There are also some interesting facts about the life history of these tarantulas. In recently published article in "Arachne" Magazine (Vol. 12(3), 2007) German Wolfgang Altmann has describe the evidence by the author of very dence population found in Tabago Island - over the 100 tarantulas of the different ages of the species Cyriocosmus elegans cohabiting on the 1 square meter area.

     Another one fascinating evidence is illustrated by Czech arachnologist Radan Kaderka, who was observed in situ the species Cyriocosmus perezmilesi leading semi-atrboreal style of life in the hollows of the trees in Bolivia, San Buenaventura,  Beni Province, cohabiting with the Labidognatha spider (see - here).

Map showing the distribution of Cyriocosmus spp. Shaded area = forested regionsDuration time to maturity is surprisingly shot - both males and females become mature approximately at the same time - 10 to 12 months.

This together with some other data will give an approach that these incredible nice tarantulas unfortunately do not live very long. The expected lifespan of these dwarf jewels is around 5-7 years.

Keeping conditions. Rather seldom seen in collections among tarantula keepers of the world (only C. elegans, C. perezmilesi and C. leetzi are known). Cases of breeding in captivity are individual and most spiderlings produced in a care of several remarkable hobbiests (Ray Gabriel (UK) Martin Gamache (CA), Eric Reynolds (USA) after that they start to much widely presented in collections.

The offspings are so tiny and small in size that it is hard to find them in the substratum and one can be completely lost in the big container. But they're grow rather rapidly and had a very good appetite, doubling the size after every molt.

They must be kept in small terrariums on a layer of the slightly humidified substratum of 5-6 cm layer, with retreat and a water bowl are required. Also they like to dig burrows in substratum.

Not aggressive, but enough nervous tarantulas conducting secretive way of life. Demand average humidity about 60-70 % and temperatures 26-28°С.

The imitation of "dry season" with increased temperature and humidity after it is cause a breeding activity and producing the eggsac. Not any sign of aggression from female during mating are noted.

The eggsac can consist surprisingly a large number of eggs - to 100, but usually 50-70. The incubation period of cocoon (first stage spiderling emerge) is about a month.

Distribution. The species of genus Cyriocosmus are inhabits exclusively on south-american continent and occupy mainly a zone of rain forests. The only exceptions are C. leetzi, C. fernandoi and in part C. versicolor (see map).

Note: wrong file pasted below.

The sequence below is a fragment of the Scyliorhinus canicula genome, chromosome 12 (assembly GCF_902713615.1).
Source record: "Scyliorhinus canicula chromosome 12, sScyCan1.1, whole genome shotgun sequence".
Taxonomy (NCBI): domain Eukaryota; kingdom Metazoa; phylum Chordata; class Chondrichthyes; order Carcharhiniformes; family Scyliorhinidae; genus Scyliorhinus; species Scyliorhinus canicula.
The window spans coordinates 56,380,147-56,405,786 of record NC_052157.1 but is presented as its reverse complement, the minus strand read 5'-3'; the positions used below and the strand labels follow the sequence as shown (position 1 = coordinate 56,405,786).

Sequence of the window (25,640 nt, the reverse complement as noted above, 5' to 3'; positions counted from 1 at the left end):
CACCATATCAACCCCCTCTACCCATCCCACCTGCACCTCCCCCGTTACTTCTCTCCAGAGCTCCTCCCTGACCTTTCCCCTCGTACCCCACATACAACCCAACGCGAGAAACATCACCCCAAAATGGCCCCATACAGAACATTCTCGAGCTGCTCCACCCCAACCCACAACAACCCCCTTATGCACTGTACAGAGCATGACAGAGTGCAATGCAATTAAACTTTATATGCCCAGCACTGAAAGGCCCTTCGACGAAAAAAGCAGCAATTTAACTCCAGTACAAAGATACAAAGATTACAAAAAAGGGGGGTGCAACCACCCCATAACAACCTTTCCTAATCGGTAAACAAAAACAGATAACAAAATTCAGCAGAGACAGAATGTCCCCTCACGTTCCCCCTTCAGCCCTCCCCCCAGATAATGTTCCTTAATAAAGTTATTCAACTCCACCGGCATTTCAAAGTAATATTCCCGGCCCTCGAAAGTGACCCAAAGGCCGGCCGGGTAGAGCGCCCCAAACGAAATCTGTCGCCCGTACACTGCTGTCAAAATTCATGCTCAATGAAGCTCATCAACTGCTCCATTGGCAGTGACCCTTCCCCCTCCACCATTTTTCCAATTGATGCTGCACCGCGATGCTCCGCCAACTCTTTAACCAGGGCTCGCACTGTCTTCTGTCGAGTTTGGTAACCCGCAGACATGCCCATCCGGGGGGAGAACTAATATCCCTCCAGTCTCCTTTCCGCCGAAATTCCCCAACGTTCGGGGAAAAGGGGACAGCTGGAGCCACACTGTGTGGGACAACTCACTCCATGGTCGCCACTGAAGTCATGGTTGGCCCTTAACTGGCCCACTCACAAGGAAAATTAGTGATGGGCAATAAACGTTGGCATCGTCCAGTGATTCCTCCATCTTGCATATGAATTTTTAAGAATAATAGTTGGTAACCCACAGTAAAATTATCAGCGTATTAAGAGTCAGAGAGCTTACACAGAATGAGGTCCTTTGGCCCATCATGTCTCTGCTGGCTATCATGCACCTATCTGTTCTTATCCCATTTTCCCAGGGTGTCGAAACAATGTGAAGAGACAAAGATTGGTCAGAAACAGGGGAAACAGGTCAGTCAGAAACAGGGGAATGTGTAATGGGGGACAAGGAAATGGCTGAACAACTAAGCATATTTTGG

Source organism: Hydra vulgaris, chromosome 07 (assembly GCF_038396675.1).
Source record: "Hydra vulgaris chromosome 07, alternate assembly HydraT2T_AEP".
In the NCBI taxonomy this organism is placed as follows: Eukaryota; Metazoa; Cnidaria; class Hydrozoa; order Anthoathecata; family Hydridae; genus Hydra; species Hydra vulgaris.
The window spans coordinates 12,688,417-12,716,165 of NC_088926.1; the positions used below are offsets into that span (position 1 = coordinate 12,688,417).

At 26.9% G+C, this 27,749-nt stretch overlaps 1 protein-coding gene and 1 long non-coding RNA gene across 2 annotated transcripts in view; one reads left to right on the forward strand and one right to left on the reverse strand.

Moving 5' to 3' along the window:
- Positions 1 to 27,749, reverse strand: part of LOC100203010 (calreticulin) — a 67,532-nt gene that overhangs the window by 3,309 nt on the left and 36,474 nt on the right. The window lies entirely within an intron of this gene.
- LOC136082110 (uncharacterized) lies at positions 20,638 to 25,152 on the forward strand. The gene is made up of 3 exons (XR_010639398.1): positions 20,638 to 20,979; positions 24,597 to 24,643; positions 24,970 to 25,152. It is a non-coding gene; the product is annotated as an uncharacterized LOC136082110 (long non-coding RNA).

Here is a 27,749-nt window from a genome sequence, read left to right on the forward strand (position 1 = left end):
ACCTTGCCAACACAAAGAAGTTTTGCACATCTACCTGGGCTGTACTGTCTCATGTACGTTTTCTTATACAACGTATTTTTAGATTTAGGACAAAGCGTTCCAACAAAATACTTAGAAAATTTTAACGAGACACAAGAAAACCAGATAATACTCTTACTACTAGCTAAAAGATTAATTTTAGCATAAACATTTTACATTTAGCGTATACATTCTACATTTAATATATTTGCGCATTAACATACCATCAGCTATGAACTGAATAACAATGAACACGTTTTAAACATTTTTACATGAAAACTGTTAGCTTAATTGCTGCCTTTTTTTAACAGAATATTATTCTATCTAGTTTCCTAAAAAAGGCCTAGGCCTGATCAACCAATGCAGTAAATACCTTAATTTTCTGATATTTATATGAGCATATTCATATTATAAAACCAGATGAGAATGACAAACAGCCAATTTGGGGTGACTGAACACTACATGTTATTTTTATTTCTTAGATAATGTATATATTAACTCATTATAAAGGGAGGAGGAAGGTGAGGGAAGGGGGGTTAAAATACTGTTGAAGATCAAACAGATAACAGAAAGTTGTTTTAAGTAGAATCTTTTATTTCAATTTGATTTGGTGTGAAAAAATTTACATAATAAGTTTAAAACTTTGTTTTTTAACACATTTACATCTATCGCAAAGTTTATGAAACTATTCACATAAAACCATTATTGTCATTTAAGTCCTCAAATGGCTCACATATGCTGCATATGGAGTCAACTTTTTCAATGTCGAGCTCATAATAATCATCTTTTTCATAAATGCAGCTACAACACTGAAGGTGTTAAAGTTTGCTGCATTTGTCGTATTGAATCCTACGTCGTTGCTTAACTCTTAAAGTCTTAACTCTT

Do not meet only in the southern and also the eastern territories of South America.
   

Species

Common name

Areal

Photo

Biology, status

Keeping conditions

bertae
Perez-Miles, 1998

-

Brazil (Rio Branco, state of Acre)

  
Photo © Rick West

  Any biology data is unknown.
  Female is unknown

   Keeping requirements and information is absent

blenginii
Perez-Miles, 1998

-

Bolivia (Mamore River)

-

  Any biology data is unknown.
  Female is unknown

   Keeping requirements and information is absent

chicoi
Perez-Miles, 1998

-

Brazil (state of Rondonia)

  
Photo © Rick West

  Any biology data is unknown

   Keeping requirements and information is absent

elegans
(Simon, 1889)

-

Venezuela; Trinidad and Tobago Island, West Indies

Photo Barry Wiles © 2004

Photo Guy Tansley © 2005

  Seldom seen in the hobby

   Can be kept similiar as
C. leetzi

and became more often in captivity last time

fasciatus
(Mello-Leitao, 1930

-

Brazil (Cumina River, Para)

Photo © Rick West

  Revalidated by Fukushima et al., 2005 form C. elegans

  Can be kept similiar as
C. leetzi

fernandoi sp.n.
Fukushima, Bertani&Da Silva, 2005

-

Brazil (Mato Grosso)

Photo R. Bertani © 2005*

   Newly described species.
The name was given in honor of brazilian arachnologist Fernando Perz-Miles.
Hardly reaches 2 cm of body lengths

  Keeping requirements and information is absent

leetzi
Vol, 1999

Colombian dwarf tarantula (not official)

Colombia

Photo Guy Tansley © 2005

Photo Timo Raab © 2005

   Reaches 2 cm in body length.
Seldom seen in collections. Rarely bred (several cases are known)

   Can be kept in conditions as it has already describe above relating the genus in general

nogueira-netoi sp n.
Fukushima, Bertani&Da Silva, 2005

-

Brazil (Rio Branco, state of Acre)

Photo R. Bertani © 2005*

  Newly described species. The name is a patronym in honor of brazilian researcher Dr. Paulo Nogueira-Neto.
Reaches near 3,5 cm of body length

   Keeping requirements and information is absent

 

 perezmilesi
Kaderka, 2007

 

Bolivia (Beni prov.)

 

Photo © Martin Gamache

Photo © Martin Gamache 

 

Named in honour of Dr. Fernando Pérez-Miles, a Uruguayan arachnologist.

Known as possibly the bigest representative of the genus, reaches to 5 cm in BL

 

Can be kept in conditions as it has already describe above relating the genus in general 

pribiki
Perez-Miles&Weinmann, 2009

 -

 Peru

 -

 -

 Yet is unknown in captivity

ritae
Perez-Miles, 1998

-

Peru (Colonia); Brazil (state of Acre)

  
Photo © Rick West

  Female is unknown.
Any biology data is absent

  Keeping requirements and information is unknown

rogerioi
Perez-Miles&Weinmann, 2009

 -

 Peru

 -

 -

 -

sellatus
(SImon, 1889)

-

Brazil (states of Amazonas and Acre); Peru

Photo © Rick West

  Any biology data is unknown

   Keeping requirements and information is absent

versicolor
(Simon, 1897)

-

Argentina, Paraguay

-

  Any biology data is unknown

  Keeping requirements and information is absent



*By: Caroline Sayuri Fukushima, Rogerio Bertani & Pedro Ismael Da Silva Jr. "Revision of Cyriocosmus Simon, 1903, with notes on the genus Hapalopus Ausserer, 1875 (Araneae: Theraphosidae)"

**Kaderka, Radan (2007) Cyriocosmus perezmilesi sp. n. from Bolivia (Araneae: Theraphosidae: Theraphosinae). Revista Ibérica de Aracnología, Vol. 14